What changes in customer behavior and habits do partners have to navigate when it comes to selling a platform like Nectar's?

Customers want to buy based on business outcomes. They don't want to buy anymore on features and benefits. In order to change your sales methodology for both direct sales and for your partners, you have to have proof points. You can talk about all the things you can do to improve outcomes, whether it's increasing revenue, increasing customers, improve customer satisfaction. Ultimately, the customer will want to know where have you done this before with a customer like us, and ideally, in the industry we're in. Therefore, you have to have sales assets that come in the form of customer presentations that are customizable; references; use cases; whitepapers. There are a number of different things you can make available to your partner sales force so they can feel comfortable, be on their toes and say we can help you transform. We can help you with the business outcome goals you have because we have done it before.

How did Nectar's relationships with Microsoft and Cisco develop?

Since my Avaya days, I have been on [Nectar's] board of directors. They created a board of advisors, which I became part of and stayed connected to the company and helped guide them as they evolved the platform to support Microsoft Skype for Business and the Cisco environment. They have very, very strategic relationships now with Microsoft and Cisco, and they're on Cisco's global price list. Cisco sales reps and partners can get paid off the marketing and selling of the Nectar platform. It's exciting because my last eight years have been focused on enabling partners to evolve to build their services capabilities and services offers so they can add more value to customers and look at their margin-making profile. As hardware resale margins have been shrinking over the last few years, more and more of those hardware-focused partners needed to evolve to a services focus.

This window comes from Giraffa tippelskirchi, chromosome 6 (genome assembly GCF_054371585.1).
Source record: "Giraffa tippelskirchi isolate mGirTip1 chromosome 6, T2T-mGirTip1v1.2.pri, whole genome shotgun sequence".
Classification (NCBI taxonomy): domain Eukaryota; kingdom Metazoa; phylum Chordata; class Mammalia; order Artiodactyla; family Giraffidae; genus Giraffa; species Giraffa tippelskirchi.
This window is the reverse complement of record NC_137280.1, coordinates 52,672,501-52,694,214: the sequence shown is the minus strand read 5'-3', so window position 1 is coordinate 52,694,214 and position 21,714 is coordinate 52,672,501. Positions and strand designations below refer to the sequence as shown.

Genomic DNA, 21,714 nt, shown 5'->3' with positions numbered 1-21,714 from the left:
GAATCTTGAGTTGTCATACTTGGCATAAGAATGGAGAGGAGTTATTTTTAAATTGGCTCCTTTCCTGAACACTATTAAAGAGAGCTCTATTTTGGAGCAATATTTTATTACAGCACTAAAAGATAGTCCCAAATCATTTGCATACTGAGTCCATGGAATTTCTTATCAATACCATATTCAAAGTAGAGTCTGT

How has Nectar's position in the unified communications market changed?

I see this as a continuing evolution of a platform that really helps partners build out managed services capabilities, or to enhance their managed services capability. Everybody wants to enhance the user experience Microsoft Skype for Business, or a Cisco voice and video environment. Unified communications is really a hot market opportunity, and we have the premier platform to manage and monitor anything in the unified communication environment.

Does Nectar's platform get hotter as Unified Communications as-a-Service takes hold?